Pet of the Month
Mango                          Barron

Mango.       Banana

Click here to see the rest of our Adoptables 

2023 BBQ Chicken Dinner

Chiavetta's BBQ Chicken Dinner. The dinner will include 1/2 chicken, potato salad, coleslaw, roll and butter. 

Presale tickets $14.00; presale ends on May 19th. After May 19th and at Door tickets are $15.00 until sold out. Tickets can be purchased by calling (716) 939-1451

Location: South Buffalo Charter School, 154 Ogden St, Buffalo 14210

All proceeds benefit the Buffalo CARES Animal Rescue.

For Owner Surrender, contact


*Please include your name, contact number, description of animal and reason for surrender. Please also let us know if you are able to keep animal in your home until an adoptor is found.


We’re making this post to talk about decompression when bringing a new animal into your home. We’ve recently had an increase in returns on newly adopted dogs. Dogs that come back to us through no fault of their own. Dogs that are returned and are living in homes with other dogs and kids, just as they were prior to being adopted.

We are frustrated.

These dogs then get relisted, and people wonder what’s wrong with them - because it must be the dog, right? It’s like when a house is pending and then relisted. It looks like there’s something bad about the house but in all reality the buyers financing fell through.

The truth of it all, is that it all comes down to decompression. It is one of the most important things we stress when adopting out our animals. It’s so important, in fact, that it’s a specific piece of our contract.

Newly adopted dogs need decompression and structure. They need YOU to guide them. All of our dogs come from all different backgrounds and experiences. It is completely normal, when adapting to a new home environment for them to revert back or be nervous. There is where YOU come in as their leader. They need you to listen to the advice given to use by trainers. They need you to guide them, to tell them it’s ok.

And please note, guiding them absolutely does not mean free run of the house, immediate access to a bucket of toys, laying on beds and couches, having new people over to meet them etc. It does not mean letting them lose in the house to grab all the toys, jump on other animals, jump on furniture and be pushy. These are allowing insecurity to set in and are detrimental to the dog. You can’t do these things and expect it to miraculously work out.

Guiding them means restricting visitors, toys, food, interactions with resident animals until they can get their bearings straight. It means setting a schedule. It means taking the full two weeks to a month to allow them to settle. It means every reward is earned until they can truly relax again. This is SO critical that it’s part of our contract. And yet, returns are increasing.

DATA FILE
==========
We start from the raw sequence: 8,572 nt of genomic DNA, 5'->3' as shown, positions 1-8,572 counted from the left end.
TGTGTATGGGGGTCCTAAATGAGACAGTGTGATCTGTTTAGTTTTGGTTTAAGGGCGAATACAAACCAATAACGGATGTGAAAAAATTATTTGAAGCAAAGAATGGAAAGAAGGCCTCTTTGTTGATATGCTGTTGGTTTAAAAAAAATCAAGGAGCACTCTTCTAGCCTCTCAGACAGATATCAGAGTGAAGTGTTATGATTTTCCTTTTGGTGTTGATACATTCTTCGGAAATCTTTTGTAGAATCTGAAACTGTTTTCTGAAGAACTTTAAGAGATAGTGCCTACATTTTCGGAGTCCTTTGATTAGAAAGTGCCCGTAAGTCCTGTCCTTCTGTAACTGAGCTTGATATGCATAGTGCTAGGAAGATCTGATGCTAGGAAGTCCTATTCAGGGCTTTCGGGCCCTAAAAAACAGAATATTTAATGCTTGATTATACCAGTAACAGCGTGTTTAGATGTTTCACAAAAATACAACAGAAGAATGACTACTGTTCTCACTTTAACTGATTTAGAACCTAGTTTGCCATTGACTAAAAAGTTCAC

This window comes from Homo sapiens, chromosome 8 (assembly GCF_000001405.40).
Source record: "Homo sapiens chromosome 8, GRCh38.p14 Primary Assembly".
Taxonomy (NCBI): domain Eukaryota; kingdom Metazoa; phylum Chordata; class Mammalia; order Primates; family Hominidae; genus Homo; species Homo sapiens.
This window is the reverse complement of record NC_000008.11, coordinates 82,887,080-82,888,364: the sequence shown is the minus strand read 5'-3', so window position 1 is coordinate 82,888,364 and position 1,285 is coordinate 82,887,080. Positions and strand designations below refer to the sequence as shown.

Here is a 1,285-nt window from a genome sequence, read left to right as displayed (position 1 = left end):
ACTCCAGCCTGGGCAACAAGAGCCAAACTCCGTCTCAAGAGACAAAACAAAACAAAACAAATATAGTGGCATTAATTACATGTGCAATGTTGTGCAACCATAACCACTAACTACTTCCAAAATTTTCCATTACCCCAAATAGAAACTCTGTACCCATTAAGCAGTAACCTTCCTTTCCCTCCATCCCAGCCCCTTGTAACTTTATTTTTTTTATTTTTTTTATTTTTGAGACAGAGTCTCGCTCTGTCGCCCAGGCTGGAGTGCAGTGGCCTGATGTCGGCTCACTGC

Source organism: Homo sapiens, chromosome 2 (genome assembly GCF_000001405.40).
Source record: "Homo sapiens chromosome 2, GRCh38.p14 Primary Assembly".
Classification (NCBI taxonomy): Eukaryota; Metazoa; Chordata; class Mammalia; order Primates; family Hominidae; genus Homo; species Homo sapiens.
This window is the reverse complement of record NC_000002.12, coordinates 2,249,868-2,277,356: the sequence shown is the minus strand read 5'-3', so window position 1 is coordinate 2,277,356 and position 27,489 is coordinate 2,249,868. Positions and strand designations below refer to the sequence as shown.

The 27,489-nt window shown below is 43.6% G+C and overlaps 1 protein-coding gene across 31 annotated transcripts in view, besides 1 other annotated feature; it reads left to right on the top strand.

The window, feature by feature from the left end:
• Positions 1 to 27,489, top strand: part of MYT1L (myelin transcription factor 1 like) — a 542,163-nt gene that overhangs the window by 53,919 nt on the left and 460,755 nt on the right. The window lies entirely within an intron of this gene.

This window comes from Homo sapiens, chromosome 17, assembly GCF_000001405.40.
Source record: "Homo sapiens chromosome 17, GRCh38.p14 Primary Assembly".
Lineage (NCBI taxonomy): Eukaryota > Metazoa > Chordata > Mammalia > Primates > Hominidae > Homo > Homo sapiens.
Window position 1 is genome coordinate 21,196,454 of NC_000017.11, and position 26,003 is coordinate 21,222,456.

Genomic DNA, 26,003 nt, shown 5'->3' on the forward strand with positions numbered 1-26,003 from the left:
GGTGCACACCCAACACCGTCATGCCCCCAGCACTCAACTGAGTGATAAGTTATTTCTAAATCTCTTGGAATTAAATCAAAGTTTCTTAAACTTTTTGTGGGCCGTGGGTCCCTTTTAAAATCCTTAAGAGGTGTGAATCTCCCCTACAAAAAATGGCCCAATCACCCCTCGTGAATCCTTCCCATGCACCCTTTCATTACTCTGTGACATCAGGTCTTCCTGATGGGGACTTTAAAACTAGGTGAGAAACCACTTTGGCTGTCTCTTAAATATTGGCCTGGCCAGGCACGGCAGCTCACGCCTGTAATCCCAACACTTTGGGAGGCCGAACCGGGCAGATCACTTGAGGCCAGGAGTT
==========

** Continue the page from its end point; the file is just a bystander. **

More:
We are frustrated.

We see the email 24 hours after adoption - dog is guarding toys. Dog is jumping on the kids. You lied about dog and they must be gone today.

  • What we really see - dog can do whatever he/she wants and they are insecure so they are acting out.
  • What we really see - a newly adopted dog who isn’t dragging a leash to be corrected. 
  • What we really see - A dog that has complete free roam of the house and is insecure so they are taking the toys and rough housing with the kid.
  • What we really see - absolutely no boundaries and decompression.


So we take dog back. Into his foster home with three other dogs and three kids. And dog has structure. Dog doesn’t have unlimited access to everything. And guess what. Dog thrives. Dog is the great dog we adopted out.

Click here for our upcoming events

Pet Disaster Kit

Highlighted Dogs
See all the Dogs!
  Lucy Love
Hi my name is Lucy Love. I’m a beautiful one and a half year old Catahoula Leopard mix. I’m a very playful girl. My foster mom tells me I’m very smart and learn quickly. I’m also potty trained and a very good girl in my crate. I love to run around and play with the big resident dog in my foster home. I also love to hop in a lap for some snuggles and have more about Lucy Love
Hi, my name is Piper, and I am a 3 year old Chihuahua mix. My foster Mom says I am the cutest girl and I have long legs just like a model. I am potty trained and crate trained. I enjoy the company of other dogs. I love to play with toys and chew on bones. With lots of love and attention, I know we can become best friends. So, what do you say, would you like to meet me? If so apply to adopt more about Piper
Hi, my name is Heidi and I’m a sweet 10-month old Red Heeler mix. I am playful and energetic, but I also like to relax and watch TV while cuddling with my foster mom. My foster siblings are cats and 3 big dogs. I get along great with all of them and am pretty respectful of the cat's space. According to my foster family, I’m a very smart girl and a quick learner. I’m more about Heidi
Highlighted Events
See all of our events!
Adoption Event -- Saturday June 3rd, 2023
Bottle and Can Return with a Hot Dog Sale -- Saturday June 10th, 2023
Adoption Event -- Wednesday June 21st, 2023
Adoption Event -- Saturday June 24th, 2023
Adoption Event -- Saturday September 2nd, 2023